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Troublesome young men
Question of the Day
History repeats itself, but rarely exactly. Examples of both cowardice and courage have lessons to teach, and so do comparisons with the past.
The oft-drawn analogy between abrupt withdrawal from Iraq and Neville Chamberlain's appeasement of Hitler in 1938 is inexact, but irresistible. Chamberlain, like some of the loudest voices crying now for taking the last plane out of Baghdad, was regarded by his colleagues and the newspapers as "a hero for peace." Though many Englishmen knew better, few politicians were brave enough to speak up when Chamberlain returned from meeting Hitler in Munich in 1938, proclaiming "peace in our time."
Sentiment prevailed, emotion ruled. Gratification of the moment trumped appeals to the longer view. A cool assessment of harsh and unforgiving reality gave way to a rose-colored view of an imagined world at peace and play.
Those who knew in their hearts that Chamberlain had betrayed Czechoslovakia nevertheless felt relief, reassuring themselves that after all, appeasement is always better than war. Francis Williams, the editor of the Daily Herald, a Labor newspaper, was typical. He might be a peace blogger today. Refusing to consider warnings that Hitler would exploit Chamberlain's retreat to make matters worse, he focused on images of children, including his own, doing handstands in city streets and riding their bicycles through bucolic country lanes: "Such things — and a hundred others — came between intellect and will," he said, "and cried out that it was worth doing anything to avoid war."
In her book, "Troublesome Young Men: The Rebels Who Brought Churchill to Power and Helped Save England," Lynne Olson captures the spirit of the time and shows how difficult it was to argue against the prevailing anti-war atmosphere. Who, after all, wants war? Who doesn't prefer peace to turmoil? Nevertheless, when Hitler marched into Poland, England declared war — but did nothing else. Mocking Teddy Roosevelt's famous maxim, Chamberlain spoke loudly and carried a small stick.
It took a few troublesome young Tories to defy Chamberlain's policy of defeat, putting their careers at risk (and most of them paid a price) to oust Chamberlain and bring in Winston Churchill. What's clear only in retrospect is how hard it is to invoke common sense against the peace mob.
If we're lucky there will be a troublesome young man to make trouble. Duff Cooper was the first lord of the admiralty in 1938. He liked his job and wanted to keep it, but resigned in protest. "It was 'peace with honor' that I couldn't stomach," he said. "If [Chamberlain] had come back from Munich saying 'peace with terrible, unmitigated, unparalleled dishonor,' perhaps I would have stayed. But peace with honor!"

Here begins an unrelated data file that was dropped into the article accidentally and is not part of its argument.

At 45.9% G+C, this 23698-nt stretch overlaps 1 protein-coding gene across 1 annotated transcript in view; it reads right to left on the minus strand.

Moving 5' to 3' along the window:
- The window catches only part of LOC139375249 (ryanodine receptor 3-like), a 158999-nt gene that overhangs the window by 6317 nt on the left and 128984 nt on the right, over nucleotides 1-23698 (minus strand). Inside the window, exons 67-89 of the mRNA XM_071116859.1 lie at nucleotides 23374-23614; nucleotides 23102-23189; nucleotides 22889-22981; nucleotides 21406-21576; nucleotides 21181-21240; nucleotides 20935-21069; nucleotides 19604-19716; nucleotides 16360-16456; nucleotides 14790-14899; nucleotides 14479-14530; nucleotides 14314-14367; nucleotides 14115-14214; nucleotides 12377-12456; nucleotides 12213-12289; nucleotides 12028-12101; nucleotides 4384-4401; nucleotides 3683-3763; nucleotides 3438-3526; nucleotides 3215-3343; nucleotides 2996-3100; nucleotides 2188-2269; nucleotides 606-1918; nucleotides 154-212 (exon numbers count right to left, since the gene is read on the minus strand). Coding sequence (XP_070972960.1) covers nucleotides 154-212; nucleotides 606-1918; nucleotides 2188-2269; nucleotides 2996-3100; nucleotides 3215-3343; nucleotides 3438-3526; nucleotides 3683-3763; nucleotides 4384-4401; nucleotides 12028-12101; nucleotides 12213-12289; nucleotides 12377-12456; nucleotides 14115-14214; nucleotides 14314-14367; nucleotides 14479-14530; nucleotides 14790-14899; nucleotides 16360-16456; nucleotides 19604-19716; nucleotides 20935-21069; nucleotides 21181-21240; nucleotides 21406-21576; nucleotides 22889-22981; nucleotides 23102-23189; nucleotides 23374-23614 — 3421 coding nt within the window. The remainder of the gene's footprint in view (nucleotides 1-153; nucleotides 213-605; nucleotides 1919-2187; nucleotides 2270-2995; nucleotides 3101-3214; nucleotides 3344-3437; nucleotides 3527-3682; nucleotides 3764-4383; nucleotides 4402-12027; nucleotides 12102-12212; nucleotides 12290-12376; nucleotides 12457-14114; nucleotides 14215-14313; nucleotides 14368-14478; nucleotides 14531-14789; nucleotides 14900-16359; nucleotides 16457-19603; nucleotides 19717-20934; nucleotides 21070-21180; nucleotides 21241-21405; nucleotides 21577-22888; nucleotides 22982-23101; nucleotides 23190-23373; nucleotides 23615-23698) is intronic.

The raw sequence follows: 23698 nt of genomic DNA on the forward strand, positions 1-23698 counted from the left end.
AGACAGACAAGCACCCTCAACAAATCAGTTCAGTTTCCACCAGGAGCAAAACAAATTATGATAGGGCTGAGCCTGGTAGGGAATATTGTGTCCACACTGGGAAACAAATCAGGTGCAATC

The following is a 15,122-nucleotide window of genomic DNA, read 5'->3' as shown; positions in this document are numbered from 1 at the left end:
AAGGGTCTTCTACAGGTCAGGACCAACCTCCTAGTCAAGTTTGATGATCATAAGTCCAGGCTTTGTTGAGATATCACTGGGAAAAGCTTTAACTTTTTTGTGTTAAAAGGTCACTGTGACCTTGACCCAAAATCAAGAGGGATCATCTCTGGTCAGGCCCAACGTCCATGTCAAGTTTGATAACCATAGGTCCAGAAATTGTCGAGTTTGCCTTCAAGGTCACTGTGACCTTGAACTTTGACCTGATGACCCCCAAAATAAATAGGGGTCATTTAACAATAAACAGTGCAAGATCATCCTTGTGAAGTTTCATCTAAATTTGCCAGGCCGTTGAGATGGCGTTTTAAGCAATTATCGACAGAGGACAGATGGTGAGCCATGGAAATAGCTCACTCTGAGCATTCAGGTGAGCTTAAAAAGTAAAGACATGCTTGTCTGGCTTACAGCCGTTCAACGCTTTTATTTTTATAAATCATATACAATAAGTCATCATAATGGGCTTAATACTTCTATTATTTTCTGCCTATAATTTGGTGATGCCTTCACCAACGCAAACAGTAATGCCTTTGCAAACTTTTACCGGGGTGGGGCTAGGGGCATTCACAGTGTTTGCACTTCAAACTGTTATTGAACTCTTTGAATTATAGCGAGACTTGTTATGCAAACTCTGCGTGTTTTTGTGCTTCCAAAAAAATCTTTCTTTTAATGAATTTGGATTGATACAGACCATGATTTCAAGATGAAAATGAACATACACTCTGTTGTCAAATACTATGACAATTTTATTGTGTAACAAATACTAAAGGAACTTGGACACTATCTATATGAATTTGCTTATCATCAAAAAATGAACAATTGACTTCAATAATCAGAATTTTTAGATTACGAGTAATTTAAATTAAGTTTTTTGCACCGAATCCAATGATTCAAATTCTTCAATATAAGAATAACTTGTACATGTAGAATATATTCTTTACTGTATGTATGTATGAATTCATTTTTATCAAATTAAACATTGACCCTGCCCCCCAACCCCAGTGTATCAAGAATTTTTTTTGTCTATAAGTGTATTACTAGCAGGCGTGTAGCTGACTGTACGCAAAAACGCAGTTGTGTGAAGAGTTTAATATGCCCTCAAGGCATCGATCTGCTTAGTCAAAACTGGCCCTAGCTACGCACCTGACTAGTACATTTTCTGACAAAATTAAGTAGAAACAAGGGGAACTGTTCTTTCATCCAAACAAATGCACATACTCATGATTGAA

Words like these reverberate now in Washington. Even before we get the eagerly awaited September progress report from Gen. David Petraeus, the U.S. commander in Iraq, the peace mob can't wait to declare peace. Honor has nothing to do with it. The peace mob already knows all it wants to know.
Terrorism is not fascism, but the terrorists have the familiar lust for blood. Osama bin laden is not Adolf Hitler, but like Hitler he recognized weakness when acts of terror against American embassies in Africa, the USS Cole and the first bombing of the World Trade Center went unanswered. The plotters of al Qaeda similarly recognize faint hearts in the West. Friends as well as enemies are measuring how dependable as allies America and Britain really are. Evil men in Afghanistan and Iraq can't invade the West, but the first line of defense runs through those miserable places.
George W. Bush is no Winston Churchill, but he can learn from him. Churchill offered his people a deep understanding of why war was both necessary and inevitable. He asked for their help, and got it. Three days after he replaced Chamberlain he replied to his skeptics: "What is our aim? I can answer in one word: victory."
Gordon Brown, the new British prime minister, is no Churchill, either. He describes the war in the dullest of dull language: "In Iraq we have duties to discharge and responsibilities to keep." No ringing call to arms there, but the right sentiment is there.
The Iraq war is unpopular, but losing it would be disastrous. Rudolph Giuliani got it right in the Republican debate in Iowa: "The reality is that you do not achieve peace through weakness and appeasement... We should seek a victory in Iraq and in Baghdad, and we should define the victory." Looking reality in the eye is the work of troublesome young men — and women. Is there one now among us?
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